I participated in the National Spelling Bee a few decades back, and so I tend to think about it when it rolls around each year. It’s a lot different than it was when I was in it, with live national TV coverage and much bigger money (even allowing for inflation). I don’t watch the Bee — I hurt too much for the kids who go out, because I remember feeling like I had let a bunch of people down, and I wonder if they feel that way too. (Why yes, I do put unreasonable demands on myself occasionally. Why do you ask?)
Another difference between “my” Bee and this year’s is that this year, there were protesters. Yep, the American Literacy Council and England’s Spelling Society showed up to call for simplified phoneticized spelling. They’re hardly the first to get on this particular hobbyhorse — lots of folks have attempted this, all the way back to the 12th Century. G.B. Shaw and H.G. Wells both liked the idea, with Shaw even choosing to write his plays in his preferred, non-standard orthography.
This movement reached a sort of peak in the 18th century, as people like Swift called for the “ascertainment” — the fixing or nailing down — of English. These reformers looked to France for inspiration, where l’Academie Francaise was (and remains) the official source for “proper French.” While the reformers meant well, they weren’t successful, as anyone who has had to remember “I before e except after c, or when sounded like a as in neighbor or weigh” can attest.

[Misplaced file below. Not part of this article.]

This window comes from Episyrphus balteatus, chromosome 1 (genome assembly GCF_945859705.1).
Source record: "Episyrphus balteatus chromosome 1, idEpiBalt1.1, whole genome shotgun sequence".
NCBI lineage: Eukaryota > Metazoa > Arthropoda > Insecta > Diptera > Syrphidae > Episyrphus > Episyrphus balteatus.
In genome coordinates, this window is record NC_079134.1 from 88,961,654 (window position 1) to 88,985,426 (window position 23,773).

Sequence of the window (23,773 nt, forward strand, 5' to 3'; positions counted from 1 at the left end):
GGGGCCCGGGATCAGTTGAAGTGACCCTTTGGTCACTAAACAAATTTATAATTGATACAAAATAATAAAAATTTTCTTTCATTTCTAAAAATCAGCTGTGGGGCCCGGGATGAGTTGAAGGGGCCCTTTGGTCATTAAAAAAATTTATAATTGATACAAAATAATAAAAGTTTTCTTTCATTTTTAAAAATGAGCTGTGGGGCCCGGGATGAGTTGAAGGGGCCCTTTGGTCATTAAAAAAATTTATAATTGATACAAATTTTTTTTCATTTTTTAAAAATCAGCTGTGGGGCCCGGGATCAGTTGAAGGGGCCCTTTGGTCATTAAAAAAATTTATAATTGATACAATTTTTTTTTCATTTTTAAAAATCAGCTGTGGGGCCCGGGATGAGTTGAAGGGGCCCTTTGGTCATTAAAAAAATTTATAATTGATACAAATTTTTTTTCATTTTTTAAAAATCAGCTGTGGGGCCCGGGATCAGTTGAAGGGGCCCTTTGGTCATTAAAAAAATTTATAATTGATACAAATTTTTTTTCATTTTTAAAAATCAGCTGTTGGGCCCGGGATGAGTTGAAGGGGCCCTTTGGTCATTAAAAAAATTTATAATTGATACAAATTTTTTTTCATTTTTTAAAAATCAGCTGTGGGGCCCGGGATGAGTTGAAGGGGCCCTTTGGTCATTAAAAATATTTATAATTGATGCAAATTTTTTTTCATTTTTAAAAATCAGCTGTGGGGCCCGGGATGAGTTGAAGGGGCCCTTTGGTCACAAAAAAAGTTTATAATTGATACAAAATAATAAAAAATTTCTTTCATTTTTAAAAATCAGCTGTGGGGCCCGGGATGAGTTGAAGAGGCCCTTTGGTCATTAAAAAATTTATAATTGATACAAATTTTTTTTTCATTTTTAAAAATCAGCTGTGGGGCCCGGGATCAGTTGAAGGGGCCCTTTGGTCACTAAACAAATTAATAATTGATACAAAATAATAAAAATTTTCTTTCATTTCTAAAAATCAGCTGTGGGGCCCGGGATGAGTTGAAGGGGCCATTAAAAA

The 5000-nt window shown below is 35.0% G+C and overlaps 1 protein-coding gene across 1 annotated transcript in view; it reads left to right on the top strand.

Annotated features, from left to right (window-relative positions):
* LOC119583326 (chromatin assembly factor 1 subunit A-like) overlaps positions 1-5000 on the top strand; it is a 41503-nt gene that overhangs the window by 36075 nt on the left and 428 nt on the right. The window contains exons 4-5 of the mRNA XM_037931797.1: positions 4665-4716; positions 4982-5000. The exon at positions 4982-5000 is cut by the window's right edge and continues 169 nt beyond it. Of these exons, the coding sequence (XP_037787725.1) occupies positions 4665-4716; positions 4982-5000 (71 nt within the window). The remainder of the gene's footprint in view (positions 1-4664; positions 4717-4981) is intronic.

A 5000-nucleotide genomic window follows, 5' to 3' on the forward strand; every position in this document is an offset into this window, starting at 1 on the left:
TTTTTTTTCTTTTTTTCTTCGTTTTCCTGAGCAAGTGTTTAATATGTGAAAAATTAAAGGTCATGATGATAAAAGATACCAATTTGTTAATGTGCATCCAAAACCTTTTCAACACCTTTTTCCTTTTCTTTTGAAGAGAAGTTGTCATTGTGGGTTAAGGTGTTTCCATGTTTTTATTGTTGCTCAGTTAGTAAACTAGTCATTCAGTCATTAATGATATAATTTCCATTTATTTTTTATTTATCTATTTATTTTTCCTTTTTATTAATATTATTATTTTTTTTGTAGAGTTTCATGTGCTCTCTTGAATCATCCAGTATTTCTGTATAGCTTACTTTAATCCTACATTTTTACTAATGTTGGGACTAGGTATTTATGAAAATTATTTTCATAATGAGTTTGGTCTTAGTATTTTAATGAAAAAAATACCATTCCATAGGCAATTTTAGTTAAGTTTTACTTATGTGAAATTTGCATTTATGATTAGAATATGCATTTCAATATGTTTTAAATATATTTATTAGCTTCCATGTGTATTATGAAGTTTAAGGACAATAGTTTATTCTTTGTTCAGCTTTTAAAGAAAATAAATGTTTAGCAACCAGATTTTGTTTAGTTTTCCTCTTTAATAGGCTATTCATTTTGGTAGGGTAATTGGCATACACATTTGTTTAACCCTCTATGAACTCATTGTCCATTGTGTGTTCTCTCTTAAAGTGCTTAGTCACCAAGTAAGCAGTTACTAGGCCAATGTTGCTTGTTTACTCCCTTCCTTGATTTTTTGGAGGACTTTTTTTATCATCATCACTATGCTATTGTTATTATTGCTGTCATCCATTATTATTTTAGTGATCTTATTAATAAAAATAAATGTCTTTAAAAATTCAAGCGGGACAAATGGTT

One of the things I find interesting about the would-be reformers is that they seem to disregard how English develops. English has what may be the largest vocabulary of any language (depending on how you count these things), and part of that flexibility comes from the fact that there has been no externally fixed body that slows the adaptability of English speakers. Where French has the Academie to maintain its purity, English is the slut of the linguistic village. This has meant that English has developed from the bottom up, based on the needs of its speakers. English has dictionaries, but the editorial boards of those dictionaries are working descriptively far more than prescriptively.
Of course, what all this means is that English is a disorderly language, illogical, impure, and yes, difficult to spell in. On the other hand, it has also developed into the world’s dominant language, and while part of that is due to the ascendancy of first England, then the U.S., I believe that part of it is also due to its ability to change without the sort of top-down intervention that spelling reformers would seem to require. It’s also worth noting that, despite efforts of folks like the Academie, even speakers of French find themselves turning to English to meet their linguistic needs.
So, inherent flexibility and messiness responding spontaneously to the needs and demands of the users, or top-directed rigidity that ultimately doesn’t work, because central bodies can’t anticipate every possible need. I know which one I’ve chosen, and I don’t think I need to spell out how it might apply to other cultural endeavors.